Klarna CEO Sebastian Siemiatkowski attends the launch of the online payment start-up’s pop-up store in London.
Dave Benett | Getty Images for Klarna
Ant Financial, the payment affiliate of Chinese e-commerce giant Alibaba, has invested in Swedish financial technology start-up Klarna as part of a global partnership between the two firms.
Klarna said Wednesday that Ant Financial had bought a minority stake in the firm for an undisclosed amount. The company is known for its “buy now, pay later” scheme that offers shoppers interest-free financing over monthly instalments.
“For too long consumers have had to endure non-intuitive, boring and overly complex services when shopping both online and offline,” Klarna CEO Sebastian Siemiatkowski said in a statement.
Ant Financial’s mobile wallet subsidiary, Alipay, had already been working with Klarna, using its payment platform for Alibaba-owned AliExpress to offer financing to the e-commerce website’s users. Klarna has been a fully regulated bank since 2017, when it obtained a license from Swedish regulators.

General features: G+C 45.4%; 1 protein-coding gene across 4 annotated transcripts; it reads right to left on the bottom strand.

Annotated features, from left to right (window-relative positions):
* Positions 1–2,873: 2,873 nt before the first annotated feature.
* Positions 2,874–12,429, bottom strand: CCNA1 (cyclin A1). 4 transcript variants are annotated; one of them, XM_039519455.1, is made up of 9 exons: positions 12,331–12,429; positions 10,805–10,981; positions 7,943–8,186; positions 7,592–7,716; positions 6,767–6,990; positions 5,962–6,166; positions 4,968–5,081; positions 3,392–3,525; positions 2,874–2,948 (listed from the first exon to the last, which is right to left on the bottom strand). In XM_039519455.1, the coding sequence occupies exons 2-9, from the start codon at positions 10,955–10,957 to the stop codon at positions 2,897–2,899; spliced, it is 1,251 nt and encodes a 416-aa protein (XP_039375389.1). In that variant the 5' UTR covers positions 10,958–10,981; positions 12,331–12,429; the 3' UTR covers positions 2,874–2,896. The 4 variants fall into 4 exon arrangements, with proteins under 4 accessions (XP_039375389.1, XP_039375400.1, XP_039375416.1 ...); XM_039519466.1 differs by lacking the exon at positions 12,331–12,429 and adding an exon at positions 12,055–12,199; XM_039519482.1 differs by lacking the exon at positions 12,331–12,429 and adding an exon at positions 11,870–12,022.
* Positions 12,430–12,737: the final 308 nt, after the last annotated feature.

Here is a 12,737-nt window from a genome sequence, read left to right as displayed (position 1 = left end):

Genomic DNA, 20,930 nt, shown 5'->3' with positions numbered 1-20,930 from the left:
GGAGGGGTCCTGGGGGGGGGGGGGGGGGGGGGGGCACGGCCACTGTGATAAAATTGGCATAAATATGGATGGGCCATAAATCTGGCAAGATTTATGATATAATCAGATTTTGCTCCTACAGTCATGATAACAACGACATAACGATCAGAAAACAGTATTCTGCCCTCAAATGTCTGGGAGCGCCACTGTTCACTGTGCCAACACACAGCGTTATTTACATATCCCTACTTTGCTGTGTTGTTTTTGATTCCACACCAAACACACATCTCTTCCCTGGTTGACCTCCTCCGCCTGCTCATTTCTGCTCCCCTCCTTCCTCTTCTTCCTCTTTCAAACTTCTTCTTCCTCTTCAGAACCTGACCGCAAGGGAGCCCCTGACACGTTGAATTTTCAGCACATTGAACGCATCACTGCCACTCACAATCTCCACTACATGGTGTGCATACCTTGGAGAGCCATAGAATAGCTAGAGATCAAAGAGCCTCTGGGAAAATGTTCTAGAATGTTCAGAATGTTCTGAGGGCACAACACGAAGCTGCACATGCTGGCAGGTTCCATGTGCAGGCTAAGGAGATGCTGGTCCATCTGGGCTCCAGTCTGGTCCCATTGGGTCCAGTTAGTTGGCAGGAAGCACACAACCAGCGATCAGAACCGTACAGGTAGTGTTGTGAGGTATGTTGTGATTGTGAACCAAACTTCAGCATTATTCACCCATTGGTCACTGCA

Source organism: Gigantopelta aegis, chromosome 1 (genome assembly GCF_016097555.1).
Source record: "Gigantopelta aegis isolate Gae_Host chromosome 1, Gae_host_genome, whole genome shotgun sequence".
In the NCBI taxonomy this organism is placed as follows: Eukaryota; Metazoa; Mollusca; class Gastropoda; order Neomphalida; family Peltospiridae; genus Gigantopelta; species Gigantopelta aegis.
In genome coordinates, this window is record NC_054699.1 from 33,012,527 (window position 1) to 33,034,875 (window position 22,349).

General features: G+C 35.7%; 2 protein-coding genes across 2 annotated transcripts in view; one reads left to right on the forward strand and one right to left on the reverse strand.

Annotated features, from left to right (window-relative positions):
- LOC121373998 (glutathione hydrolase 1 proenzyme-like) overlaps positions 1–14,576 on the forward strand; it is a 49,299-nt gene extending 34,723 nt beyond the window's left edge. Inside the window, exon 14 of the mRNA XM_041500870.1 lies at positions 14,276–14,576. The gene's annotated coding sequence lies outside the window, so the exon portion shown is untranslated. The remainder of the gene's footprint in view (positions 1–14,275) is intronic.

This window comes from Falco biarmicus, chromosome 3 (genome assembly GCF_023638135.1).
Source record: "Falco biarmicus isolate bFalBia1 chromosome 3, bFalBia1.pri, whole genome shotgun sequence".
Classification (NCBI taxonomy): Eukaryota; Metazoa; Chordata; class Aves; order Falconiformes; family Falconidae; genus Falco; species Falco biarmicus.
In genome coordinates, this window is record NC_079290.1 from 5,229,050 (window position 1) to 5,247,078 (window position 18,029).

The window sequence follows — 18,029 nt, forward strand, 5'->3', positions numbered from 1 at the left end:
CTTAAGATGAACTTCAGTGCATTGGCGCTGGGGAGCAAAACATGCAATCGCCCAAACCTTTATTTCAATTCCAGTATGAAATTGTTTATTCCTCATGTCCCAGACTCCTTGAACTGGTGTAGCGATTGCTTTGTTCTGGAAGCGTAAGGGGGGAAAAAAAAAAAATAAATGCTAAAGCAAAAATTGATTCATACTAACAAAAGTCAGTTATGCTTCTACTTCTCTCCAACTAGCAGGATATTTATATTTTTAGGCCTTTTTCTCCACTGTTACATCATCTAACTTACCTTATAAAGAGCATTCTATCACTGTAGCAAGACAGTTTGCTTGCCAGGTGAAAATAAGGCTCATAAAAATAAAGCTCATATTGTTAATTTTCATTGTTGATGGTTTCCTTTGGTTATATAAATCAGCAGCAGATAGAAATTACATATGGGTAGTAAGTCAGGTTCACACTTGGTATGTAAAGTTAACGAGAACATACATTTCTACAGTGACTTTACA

According to Klarna, the partnership with Ant Financial will “deepen ongoing collaborations” with Alipay. The company said U.K. investment bank Numis acted as financial advisor to Klarna for the deal.
“At the heart of this cooperation between Klarna and Alipay is a shared ambition of innovating truly superior shopping experiences and creating destinations of inspiration for consumers across the world.”
A spokesperson for Klarna told CNBC that the stake was under 1% of ownership in Klarna. It comprises of a mix of primary and secondary shares, the latter of which have been purchased by existing investors.
Klarna posted its first annual loss last week, reporting a 1.1 billion Swedish krona ($116 million) loss on revenues of 7.2 billion krona. The company had enjoyed the unusual status of being a profitable fintech unicorn — a privately held firm with a valuation of $1 billion or more —in recent years, thanks to lucrative deals with big-name merchants.
It is tied with app-based challenger bank Revolut as Europe’s most valuable fintech start-up, having hit a $5.5 billion valuation last year following a $460 million funding round. The Stockholm-based group, which competes with American fintech company Affirm, counts the likes of U.S. rapper Snoop Dogg and Swedish retailer H&M as investors.